The heads of several leading US banks have issued a warning in a statement on cryptocurrency transactions, which was published on Wednesday before their planned speeches in the Senate committee.
The words of Bank of America’s Brian Moynihan, Citigroup’s Jane Ein Fraser s Wells Fargo’s Charles Scharf as US financial regulators try to respond to explosive growth և dizziness instability – a crypto market that does not currently have a dominant national controller.
Financial groups are also under pressure from consumers – companies that want to act – regulators who are openly concerned about a trading environment that “could benefit from greater investor protection,” according to Gary Gensler, chairman of the Securities and Exchange Commission. Commission:
Moynihan hinted at the difficulties of CFOs, saying that BofA kept its distance from the business of bitcoin և its siblings, even as it continued to “assess the capabilities, services, risks” and demand for cryptocurrency-related products. »:
“Currently we do not lend against cryptocurrencies, we are not banking companies whose main activity is cryptocurrency or cryptocurrency trading facilitating investments,” he said.
Moynihan added that although his bank has more than 60 patents relating to blockchain, the technology of password coupon books, “we have not yet found a case for large-scale use.”
Fraser says Citigroup is taking a “measured approach” as it seeks to “understand changes in digital asset space, the use of distributed booklet technology, including demand and interest from our customers, regulatory developments and technological advances.”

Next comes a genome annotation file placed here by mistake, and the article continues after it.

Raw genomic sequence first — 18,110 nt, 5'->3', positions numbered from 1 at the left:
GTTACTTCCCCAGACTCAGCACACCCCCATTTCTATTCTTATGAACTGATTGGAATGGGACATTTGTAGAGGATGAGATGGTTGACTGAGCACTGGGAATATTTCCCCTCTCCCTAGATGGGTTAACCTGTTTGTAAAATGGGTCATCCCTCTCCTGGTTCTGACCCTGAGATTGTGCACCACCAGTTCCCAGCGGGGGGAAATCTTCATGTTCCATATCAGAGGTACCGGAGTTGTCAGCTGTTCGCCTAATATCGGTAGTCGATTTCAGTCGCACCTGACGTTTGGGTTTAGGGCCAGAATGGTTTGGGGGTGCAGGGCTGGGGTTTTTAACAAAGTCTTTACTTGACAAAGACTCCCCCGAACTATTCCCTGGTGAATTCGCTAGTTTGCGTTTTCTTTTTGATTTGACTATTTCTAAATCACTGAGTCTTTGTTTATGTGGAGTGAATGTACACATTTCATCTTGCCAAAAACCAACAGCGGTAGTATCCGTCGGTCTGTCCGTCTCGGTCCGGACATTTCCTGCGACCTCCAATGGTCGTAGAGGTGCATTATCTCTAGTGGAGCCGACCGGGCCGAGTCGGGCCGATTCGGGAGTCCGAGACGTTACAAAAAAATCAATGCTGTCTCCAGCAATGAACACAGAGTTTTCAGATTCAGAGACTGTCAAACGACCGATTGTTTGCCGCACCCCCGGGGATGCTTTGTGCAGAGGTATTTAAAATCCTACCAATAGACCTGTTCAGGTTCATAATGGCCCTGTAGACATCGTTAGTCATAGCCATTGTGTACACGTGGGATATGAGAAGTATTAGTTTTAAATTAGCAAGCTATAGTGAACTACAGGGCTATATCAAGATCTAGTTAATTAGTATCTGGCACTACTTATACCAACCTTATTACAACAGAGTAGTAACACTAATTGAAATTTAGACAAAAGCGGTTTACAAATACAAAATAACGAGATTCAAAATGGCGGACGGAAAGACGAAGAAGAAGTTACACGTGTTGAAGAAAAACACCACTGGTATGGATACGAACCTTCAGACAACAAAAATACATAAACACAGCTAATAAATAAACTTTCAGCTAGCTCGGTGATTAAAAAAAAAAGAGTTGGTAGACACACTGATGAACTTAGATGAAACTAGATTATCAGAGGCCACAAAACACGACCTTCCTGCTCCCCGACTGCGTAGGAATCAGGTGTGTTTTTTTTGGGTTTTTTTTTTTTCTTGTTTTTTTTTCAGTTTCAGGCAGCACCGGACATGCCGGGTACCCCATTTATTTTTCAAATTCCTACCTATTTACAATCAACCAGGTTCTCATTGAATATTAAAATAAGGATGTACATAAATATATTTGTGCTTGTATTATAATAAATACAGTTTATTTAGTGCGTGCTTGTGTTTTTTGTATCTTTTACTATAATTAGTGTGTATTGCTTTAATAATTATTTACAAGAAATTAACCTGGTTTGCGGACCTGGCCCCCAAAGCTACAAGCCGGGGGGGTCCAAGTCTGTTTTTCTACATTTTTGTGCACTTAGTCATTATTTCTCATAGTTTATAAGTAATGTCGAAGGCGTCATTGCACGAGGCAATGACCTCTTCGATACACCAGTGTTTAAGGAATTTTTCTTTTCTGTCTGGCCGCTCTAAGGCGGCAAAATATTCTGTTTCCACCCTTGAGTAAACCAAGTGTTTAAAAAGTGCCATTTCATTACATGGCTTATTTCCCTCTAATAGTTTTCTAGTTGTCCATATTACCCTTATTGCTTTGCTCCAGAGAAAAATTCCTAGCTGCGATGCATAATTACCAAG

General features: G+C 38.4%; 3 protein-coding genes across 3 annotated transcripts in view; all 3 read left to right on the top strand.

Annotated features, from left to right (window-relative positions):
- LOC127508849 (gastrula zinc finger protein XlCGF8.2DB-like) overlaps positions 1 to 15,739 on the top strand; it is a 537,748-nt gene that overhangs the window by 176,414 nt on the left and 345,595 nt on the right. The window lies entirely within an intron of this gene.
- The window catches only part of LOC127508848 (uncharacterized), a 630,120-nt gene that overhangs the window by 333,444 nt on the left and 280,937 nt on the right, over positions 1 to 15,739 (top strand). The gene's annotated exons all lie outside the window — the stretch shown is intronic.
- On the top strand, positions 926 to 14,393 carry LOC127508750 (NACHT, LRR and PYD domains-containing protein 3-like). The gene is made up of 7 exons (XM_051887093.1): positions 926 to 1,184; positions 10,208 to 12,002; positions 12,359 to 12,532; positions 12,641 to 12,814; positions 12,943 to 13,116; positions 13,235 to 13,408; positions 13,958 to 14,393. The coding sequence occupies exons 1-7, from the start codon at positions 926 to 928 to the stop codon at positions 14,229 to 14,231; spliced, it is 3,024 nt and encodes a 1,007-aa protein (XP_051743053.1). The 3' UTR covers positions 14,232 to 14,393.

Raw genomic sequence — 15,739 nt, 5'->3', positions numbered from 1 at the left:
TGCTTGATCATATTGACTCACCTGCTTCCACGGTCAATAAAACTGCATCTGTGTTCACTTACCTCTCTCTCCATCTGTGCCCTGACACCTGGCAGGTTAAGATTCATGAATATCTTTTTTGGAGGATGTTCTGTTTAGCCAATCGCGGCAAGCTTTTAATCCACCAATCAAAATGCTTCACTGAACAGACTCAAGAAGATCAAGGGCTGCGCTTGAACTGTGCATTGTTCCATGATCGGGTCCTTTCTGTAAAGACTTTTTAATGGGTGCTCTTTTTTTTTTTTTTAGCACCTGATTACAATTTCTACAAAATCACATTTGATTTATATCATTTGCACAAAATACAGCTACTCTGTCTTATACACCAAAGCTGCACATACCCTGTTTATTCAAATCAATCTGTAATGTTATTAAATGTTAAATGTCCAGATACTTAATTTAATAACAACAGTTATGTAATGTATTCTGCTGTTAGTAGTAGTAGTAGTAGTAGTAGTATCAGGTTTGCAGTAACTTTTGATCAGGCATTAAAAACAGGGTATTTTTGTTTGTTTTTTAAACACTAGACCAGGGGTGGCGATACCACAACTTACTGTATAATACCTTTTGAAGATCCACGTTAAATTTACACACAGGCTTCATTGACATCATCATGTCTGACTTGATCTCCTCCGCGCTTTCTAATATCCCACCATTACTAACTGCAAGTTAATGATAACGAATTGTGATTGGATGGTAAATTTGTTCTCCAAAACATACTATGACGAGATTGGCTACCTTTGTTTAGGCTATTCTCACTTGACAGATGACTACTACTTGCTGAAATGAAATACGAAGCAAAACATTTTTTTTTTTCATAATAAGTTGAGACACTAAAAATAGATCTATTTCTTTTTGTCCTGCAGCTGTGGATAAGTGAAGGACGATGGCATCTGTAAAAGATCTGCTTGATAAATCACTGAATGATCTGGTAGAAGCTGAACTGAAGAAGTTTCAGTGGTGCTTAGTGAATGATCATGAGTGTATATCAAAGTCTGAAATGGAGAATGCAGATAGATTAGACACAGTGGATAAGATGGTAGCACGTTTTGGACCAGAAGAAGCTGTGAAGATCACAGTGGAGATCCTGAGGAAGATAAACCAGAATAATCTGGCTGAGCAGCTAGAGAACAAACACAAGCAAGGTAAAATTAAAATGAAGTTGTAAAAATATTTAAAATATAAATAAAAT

“Before dealing with cryptocurrencies,” he said, “we consider it our responsibility to have clear governance and control.”
Scharf said Wales was close to announcing a pilot project that uses blockchain technology to “complete internal transfers of cross-border payment books across our global branch network.”
But it was as far as he went. He said. “We continue to closely and actively pursue developments around cryptocurrencies that have emerged as alternative investment commodities, although their status as a currency-payment mechanism remains fluid.”
The three bankers were to be joined before the Senate Banking Committee by JPMorgan Chase CEO Jam Amy Dimon, Goldman Sachs’ David Solomon and Morgan Stanley’s James Ames Gorman.
The committee, led by Ohio Democrat Sherod Brown, called the bankers to the annual audits of Wall Street firms.
The Council was particularly interested in the response of large banks to the epidemic, in their efforts to promote diversity in their ranks, and in wider social and economic justice.